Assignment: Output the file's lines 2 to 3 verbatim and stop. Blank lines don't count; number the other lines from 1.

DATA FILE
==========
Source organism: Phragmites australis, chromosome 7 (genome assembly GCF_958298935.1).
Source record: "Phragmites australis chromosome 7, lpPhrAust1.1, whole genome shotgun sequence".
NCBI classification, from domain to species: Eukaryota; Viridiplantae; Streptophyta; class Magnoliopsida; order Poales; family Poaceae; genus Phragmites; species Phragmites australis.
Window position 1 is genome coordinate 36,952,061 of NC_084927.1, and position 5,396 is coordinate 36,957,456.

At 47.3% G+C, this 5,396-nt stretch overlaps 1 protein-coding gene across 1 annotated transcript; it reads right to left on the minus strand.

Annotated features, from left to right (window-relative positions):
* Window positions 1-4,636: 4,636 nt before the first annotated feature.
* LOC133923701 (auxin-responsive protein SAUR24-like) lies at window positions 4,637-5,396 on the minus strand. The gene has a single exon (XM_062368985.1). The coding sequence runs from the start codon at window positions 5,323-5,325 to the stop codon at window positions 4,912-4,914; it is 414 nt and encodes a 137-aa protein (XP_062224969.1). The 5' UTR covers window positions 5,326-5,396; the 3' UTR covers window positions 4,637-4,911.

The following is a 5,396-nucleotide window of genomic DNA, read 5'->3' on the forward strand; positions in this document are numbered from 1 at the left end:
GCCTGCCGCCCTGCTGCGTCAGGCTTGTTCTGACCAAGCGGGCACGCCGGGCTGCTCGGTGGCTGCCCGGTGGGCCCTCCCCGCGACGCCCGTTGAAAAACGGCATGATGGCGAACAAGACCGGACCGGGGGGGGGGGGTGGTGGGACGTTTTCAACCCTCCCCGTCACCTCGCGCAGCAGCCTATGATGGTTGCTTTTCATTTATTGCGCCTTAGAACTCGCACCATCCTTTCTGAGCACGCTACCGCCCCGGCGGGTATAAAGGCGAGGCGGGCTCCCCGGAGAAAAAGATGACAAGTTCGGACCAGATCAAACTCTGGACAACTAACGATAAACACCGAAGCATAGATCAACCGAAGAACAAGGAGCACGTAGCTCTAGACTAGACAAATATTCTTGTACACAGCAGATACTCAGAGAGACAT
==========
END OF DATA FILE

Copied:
Source record: "Phragmites australis chromosome 7, lpPhrAust1.1, whole genome shotgun sequence".
NCBI classification, from domain to species: Eukaryota; Viridiplantae; Streptophyta; class Magnoliopsida; order Poales; family Poaceae; genus Phragmites; species Phragmites australis.